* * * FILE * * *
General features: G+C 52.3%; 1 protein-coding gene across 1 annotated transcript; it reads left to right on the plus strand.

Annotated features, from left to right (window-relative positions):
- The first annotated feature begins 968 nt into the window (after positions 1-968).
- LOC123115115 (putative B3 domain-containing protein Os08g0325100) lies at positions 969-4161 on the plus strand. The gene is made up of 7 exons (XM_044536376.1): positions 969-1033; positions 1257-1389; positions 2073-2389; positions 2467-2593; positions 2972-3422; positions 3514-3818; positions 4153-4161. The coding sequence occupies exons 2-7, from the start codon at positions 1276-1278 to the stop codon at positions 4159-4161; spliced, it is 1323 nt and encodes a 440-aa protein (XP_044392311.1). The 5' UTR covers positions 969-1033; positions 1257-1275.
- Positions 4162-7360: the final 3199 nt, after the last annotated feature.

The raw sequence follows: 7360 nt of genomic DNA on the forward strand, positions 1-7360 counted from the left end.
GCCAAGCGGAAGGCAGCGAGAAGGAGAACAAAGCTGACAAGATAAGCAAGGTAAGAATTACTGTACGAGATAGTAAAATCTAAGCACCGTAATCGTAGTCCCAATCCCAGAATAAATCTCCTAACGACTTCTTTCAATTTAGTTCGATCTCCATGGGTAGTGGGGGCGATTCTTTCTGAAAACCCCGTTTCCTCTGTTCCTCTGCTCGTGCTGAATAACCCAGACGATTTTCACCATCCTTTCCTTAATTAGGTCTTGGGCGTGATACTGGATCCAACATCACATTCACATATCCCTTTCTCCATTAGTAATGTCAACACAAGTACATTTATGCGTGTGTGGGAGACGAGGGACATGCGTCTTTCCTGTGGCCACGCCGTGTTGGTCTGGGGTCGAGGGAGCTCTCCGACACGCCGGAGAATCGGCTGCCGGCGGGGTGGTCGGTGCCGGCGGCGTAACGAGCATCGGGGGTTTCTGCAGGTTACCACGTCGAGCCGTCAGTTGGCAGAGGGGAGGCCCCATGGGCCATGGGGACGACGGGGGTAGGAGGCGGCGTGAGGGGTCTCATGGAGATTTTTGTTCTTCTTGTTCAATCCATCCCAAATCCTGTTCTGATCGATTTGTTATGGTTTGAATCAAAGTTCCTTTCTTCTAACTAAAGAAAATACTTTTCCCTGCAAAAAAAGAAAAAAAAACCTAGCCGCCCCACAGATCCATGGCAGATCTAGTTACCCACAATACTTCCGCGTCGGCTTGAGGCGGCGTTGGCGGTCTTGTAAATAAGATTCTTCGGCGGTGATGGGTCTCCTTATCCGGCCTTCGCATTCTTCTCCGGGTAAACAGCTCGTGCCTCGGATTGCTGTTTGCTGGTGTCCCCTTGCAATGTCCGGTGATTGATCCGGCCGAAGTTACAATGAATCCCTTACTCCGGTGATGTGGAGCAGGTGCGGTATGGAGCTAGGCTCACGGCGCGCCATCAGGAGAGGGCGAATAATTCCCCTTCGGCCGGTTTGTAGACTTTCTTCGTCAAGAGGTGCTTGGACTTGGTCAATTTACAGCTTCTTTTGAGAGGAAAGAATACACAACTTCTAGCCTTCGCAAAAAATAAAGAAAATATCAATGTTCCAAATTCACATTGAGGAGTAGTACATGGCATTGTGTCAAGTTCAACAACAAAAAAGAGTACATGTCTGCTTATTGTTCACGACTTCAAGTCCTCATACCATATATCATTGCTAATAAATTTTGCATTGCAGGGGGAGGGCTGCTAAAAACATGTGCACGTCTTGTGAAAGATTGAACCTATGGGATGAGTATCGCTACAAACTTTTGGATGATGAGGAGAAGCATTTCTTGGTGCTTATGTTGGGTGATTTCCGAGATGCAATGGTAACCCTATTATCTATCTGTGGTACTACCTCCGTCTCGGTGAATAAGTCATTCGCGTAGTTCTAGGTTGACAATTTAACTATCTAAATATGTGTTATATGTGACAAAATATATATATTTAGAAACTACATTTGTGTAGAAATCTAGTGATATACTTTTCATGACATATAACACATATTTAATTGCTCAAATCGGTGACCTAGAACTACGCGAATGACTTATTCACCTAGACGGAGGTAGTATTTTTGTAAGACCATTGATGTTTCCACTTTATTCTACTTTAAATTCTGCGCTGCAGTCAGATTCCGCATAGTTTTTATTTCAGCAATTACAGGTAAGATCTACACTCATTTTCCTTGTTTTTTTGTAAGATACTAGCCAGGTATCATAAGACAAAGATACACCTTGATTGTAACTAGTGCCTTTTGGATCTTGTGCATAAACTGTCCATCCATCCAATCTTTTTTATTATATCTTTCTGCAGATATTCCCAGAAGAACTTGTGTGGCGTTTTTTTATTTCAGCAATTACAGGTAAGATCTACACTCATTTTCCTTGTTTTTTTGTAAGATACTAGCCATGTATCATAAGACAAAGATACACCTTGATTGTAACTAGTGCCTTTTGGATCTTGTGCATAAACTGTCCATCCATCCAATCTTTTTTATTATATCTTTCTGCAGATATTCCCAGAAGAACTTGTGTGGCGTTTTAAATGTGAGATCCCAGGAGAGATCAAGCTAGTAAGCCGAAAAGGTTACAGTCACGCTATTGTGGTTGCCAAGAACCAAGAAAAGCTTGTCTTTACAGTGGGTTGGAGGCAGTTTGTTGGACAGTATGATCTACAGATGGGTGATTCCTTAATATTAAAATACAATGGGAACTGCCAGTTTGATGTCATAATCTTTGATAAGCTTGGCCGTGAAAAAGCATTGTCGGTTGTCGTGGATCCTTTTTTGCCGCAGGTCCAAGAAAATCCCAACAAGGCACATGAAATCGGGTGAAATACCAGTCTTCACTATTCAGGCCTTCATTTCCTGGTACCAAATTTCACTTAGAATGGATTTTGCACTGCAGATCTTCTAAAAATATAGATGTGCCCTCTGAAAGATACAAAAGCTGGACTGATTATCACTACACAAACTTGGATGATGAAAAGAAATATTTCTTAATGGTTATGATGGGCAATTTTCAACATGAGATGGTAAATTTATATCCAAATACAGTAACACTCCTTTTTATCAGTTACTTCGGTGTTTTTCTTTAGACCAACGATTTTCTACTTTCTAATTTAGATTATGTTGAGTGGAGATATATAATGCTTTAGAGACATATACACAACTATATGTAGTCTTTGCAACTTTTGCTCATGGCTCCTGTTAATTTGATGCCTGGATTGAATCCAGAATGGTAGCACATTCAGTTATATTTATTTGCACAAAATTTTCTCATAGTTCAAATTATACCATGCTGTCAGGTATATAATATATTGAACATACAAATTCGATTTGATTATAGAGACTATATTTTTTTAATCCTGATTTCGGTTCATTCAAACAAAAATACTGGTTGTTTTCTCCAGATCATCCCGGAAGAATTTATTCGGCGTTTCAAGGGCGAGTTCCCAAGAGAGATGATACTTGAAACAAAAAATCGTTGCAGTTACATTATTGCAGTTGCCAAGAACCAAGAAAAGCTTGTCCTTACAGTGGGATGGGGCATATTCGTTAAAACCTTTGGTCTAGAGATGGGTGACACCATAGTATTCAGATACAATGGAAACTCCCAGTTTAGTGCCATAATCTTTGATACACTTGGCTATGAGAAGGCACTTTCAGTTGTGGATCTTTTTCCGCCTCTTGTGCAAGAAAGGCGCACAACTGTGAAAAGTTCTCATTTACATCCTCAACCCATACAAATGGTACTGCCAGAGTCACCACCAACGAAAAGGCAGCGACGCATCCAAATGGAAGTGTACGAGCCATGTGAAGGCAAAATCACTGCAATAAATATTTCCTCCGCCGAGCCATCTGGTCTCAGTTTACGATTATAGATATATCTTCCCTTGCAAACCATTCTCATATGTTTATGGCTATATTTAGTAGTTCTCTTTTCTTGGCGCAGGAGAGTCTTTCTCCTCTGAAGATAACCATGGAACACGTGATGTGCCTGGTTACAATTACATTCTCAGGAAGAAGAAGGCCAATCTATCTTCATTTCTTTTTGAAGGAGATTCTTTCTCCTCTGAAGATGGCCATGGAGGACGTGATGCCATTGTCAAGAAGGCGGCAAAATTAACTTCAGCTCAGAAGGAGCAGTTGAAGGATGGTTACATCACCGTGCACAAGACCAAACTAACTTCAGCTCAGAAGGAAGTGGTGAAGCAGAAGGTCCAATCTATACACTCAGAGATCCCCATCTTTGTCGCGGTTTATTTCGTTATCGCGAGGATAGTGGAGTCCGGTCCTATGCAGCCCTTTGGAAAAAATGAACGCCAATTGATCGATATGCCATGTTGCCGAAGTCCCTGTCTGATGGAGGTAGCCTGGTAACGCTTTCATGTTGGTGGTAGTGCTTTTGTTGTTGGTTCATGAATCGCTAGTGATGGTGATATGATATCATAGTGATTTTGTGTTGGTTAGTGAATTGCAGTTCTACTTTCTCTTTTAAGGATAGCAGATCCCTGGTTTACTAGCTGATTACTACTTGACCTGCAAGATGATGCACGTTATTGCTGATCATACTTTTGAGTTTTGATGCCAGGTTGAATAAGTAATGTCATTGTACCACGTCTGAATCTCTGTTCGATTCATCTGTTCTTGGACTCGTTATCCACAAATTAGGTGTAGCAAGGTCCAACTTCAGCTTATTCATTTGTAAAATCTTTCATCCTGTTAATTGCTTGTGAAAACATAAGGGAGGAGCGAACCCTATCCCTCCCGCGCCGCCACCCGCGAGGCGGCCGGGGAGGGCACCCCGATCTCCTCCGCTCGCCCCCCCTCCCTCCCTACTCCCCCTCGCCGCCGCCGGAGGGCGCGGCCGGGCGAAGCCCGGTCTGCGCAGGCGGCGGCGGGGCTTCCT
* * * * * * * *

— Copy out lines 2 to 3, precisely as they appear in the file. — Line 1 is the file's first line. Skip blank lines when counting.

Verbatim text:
Annotated features, from left to right (window-relative positions):
- The first annotated feature begins 968 nt into the window (after positions 1-968).